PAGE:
Holy Cross priest Fr Aidan Troy has for the first time questioned the Human Rights Commission's handling of a case linked to the loyalist protest at the north Belfast school.
In a letter in today's (Wednesday) Irish News, Fr Troy credits two unnamed commissioners with supporting the schoolgirls on an almost daily basis as they made their way to school through the loyalist picket of 2001.
But while he praises the pair for displaying "the standard of dedication that society is entitled to expect from its human rights commission", he adds: "This standard is now open to question with the revelation of the communication between the [human rights commission] and the chief constable."
Last week the Northern Ireland Human Rights Commission (NIHRC) chief commissioner, Brice Dickson, spoke of how the organisation was split over its decision to help a Holy Cross parent launch a legal challenge to the policing of the protest.
It has emerged that despite deciding to finance the parent's case, which was sparked by claims that police did not do enough to protect the children, Professor Dickson wrote to the then chief constable Sir Ronnie Flanagan revealing that the commission was divided.
Documents supplied to a parliamentary committee revealed that Prof Dickson wrote: "I myself am strongly of the view that the policing of the protest at the Holy Cross school has not been in breach of the Human Rights Act."
Sir Ronnie wrote back informing Prof Dickson that police lawyers were "anxious" to disclose his letter to the court. The chief constable also asked that the commission drop the case.
Publicly available minutes from a commission meeting held two weeks later suggest that Prof Dickson proposed dropping the case, though the commission ultimately continued to fund the parent's challenge.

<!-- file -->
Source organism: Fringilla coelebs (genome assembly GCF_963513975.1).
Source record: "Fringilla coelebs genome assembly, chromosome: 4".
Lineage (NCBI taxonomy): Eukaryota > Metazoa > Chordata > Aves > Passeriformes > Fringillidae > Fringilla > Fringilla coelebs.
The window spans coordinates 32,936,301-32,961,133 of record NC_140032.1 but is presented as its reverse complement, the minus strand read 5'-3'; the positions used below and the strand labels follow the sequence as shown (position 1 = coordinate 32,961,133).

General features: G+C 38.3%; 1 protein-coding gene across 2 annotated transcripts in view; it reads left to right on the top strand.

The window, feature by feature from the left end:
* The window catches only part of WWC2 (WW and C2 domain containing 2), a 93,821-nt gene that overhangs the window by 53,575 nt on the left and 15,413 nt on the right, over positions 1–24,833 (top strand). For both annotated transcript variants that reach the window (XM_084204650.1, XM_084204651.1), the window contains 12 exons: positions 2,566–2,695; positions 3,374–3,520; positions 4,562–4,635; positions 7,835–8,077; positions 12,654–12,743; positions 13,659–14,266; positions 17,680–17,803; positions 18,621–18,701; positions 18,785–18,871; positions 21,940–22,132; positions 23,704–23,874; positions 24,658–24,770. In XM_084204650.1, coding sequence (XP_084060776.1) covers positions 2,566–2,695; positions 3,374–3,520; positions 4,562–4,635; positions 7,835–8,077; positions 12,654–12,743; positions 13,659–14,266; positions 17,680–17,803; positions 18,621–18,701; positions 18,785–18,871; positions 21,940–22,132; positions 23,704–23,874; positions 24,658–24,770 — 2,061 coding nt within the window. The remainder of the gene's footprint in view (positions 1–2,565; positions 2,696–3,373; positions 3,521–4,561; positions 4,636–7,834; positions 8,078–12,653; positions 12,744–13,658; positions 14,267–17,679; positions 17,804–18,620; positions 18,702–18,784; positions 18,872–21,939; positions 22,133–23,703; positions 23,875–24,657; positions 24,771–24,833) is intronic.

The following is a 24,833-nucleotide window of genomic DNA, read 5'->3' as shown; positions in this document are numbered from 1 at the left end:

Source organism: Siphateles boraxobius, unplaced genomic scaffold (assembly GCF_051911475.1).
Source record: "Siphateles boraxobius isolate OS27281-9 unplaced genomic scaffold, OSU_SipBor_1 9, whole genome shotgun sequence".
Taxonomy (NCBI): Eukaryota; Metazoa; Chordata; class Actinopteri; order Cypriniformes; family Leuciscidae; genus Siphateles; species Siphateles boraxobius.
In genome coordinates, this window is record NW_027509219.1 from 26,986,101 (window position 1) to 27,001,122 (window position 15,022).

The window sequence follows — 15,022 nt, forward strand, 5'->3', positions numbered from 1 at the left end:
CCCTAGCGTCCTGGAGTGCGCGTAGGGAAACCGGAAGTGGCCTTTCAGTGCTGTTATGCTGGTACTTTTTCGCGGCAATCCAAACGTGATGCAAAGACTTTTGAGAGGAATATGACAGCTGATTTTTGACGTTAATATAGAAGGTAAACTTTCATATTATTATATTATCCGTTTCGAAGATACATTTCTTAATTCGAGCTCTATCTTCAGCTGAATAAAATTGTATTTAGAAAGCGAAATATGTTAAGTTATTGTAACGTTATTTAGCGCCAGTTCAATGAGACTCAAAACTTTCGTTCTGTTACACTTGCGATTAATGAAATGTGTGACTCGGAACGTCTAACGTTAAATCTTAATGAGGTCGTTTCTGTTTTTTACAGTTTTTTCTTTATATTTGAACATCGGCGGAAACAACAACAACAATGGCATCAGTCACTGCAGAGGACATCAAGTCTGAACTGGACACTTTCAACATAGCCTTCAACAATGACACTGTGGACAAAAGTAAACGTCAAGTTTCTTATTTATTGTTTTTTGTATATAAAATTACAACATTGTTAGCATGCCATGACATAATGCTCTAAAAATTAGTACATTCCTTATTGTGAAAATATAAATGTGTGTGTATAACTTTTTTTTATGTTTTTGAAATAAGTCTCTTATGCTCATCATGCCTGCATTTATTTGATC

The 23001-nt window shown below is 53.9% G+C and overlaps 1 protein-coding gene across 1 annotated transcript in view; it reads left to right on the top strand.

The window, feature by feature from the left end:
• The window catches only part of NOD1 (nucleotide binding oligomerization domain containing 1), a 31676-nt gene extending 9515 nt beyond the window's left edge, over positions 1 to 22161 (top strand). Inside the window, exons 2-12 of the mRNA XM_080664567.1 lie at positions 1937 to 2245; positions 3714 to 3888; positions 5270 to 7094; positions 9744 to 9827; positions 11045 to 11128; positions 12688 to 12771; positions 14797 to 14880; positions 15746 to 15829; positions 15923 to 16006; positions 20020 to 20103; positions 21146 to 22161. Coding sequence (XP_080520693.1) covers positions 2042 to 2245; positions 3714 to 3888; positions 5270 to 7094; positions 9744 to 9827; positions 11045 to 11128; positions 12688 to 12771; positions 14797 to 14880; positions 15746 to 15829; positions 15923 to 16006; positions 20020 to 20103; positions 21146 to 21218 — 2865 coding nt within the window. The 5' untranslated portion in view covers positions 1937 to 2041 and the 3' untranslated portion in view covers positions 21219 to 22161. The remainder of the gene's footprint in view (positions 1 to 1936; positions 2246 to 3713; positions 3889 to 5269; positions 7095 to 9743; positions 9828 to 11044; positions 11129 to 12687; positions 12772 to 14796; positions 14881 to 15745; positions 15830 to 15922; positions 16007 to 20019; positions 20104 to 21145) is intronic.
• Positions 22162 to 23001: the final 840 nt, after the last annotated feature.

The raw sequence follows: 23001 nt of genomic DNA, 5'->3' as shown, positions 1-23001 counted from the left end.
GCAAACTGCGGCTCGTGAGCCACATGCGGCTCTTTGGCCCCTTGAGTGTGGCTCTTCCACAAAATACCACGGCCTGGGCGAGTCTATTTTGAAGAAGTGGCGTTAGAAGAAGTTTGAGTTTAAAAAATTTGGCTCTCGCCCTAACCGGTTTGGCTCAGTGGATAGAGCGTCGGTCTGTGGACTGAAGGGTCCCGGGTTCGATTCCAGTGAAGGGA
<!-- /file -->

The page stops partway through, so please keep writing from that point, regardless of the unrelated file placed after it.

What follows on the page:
Madden and Finucane, solicitors representing the Holy Cross parent, have characterised the episode as "a breach of trust".
In an Irish News interview Prof Dickson denied that he was unduly influenced by the chief constable, but conceded that if the same circumstances arose again: "I might judge the situation differently and not send such a letter."
SDLP leader Mark Durkan claimed that the incident undermined confidence in Prof Dickson's position, and he called for "frank answers".
Mr Durkan, and Sinn Féin's Martin McGuinness, are to hold separate meetings with Prof Dickson today.
Prof Dickson has said the entire commission believed that the protest represented a breach of the human rights of the Holy Cross girls, but that the group was divided on whether the police handled the protest properly.
Writing in his capacity as chairman of the board of governors of Holy Cross Girls Primary School, Fr Troy today comments for the first time on the affair.
He notes that Prof Dickson and two other commissioners visited the scene of the protest at its height.
But he reserves particular praise for two further unnamed commissioners, who he says attended the protest "on an almost daily basis" regularly accompanying the children and their parents to school.
"At all times these commissioners conducted themselves with integrity and objectivity and remained detached from the situation as much as anyone could," he says.
"They neither sought publicity nor recognition for their attendance but displayed courage and dedication in the face of death threats and torrents of abuse for which they earned the respect and gratitude of those who were aware of their presence."
He writes that the unnamed pair displayed "the standard of dedication" expected of the Human Rights Commission, adding: "This standard is now open to question with the revelation of the communication between the NIHRC and the chief constable after the commission's decision to support the Holy Cross parent's case."